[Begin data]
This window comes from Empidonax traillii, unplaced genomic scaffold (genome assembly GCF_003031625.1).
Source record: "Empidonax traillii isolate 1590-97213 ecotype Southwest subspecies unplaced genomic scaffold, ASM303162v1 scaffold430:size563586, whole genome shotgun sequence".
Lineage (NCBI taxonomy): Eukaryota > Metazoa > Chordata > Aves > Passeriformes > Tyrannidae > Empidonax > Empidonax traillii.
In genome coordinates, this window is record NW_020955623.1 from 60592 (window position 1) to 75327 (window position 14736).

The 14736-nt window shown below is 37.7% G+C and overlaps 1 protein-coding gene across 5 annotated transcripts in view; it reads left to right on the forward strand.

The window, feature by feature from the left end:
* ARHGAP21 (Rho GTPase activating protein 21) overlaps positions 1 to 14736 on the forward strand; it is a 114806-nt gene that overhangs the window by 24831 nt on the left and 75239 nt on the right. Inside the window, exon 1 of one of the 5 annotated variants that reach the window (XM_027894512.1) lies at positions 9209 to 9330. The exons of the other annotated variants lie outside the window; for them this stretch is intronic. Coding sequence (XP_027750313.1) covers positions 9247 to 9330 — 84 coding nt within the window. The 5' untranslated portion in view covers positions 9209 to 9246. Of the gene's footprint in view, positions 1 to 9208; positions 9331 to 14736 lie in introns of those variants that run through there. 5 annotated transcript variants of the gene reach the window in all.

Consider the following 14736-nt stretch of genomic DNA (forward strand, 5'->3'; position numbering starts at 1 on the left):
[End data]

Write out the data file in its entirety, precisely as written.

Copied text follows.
This window comes from Empidonax traillii, unplaced genomic scaffold (genome assembly GCF_003031625.1).
Source record: "Empidonax traillii isolate 1590-97213 ecotype Southwest subspecies unplaced genomic scaffold, ASM303162v1 scaffold430:size563586, whole genome shotgun sequence".
Lineage (NCBI taxonomy): Eukaryota > Metazoa > Chordata > Aves > Passeriformes > Tyrannidae > Empidonax > Empidonax traillii.
In genome coordinates, this window is record NW_020955623.1 from 60592 (window position 1) to 75327 (window position 14736).

The 14736-nt window shown below is 37.7% G+C and overlaps 1 protein-coding gene across 5 annotated transcripts in view; it reads left to right on the forward strand.

The window, feature by feature from the left end:
* ARHGAP21 (Rho GTPase activating protein 21) overlaps positions 1 to 14736 on the forward strand; it is a 114806-nt gene that overhangs the window by 24831 nt on the left and 75239 nt on the right. Inside the window, exon 1 of one of the 5 annotated variants that reach the window (XM_027894512.1) lies at positions 9209 to 9330. The exons of the other annotated variants lie outside the window; for them this stretch is intronic. Coding sequence (XP_027750313.1) covers positions 9247 to 9330 — 84 coding nt within the window. The 5' untranslated portion in view covers positions 9209 to 9246. Of the gene's footprint in view, positions 1 to 9208; positions 9331 to 14736 lie in introns of those variants that run through there. 5 annotated transcript variants of the gene reach the window in all.

Consider the following 14736-nt stretch of genomic DNA (forward strand, 5'->3'; position numbering starts at 1 on the left):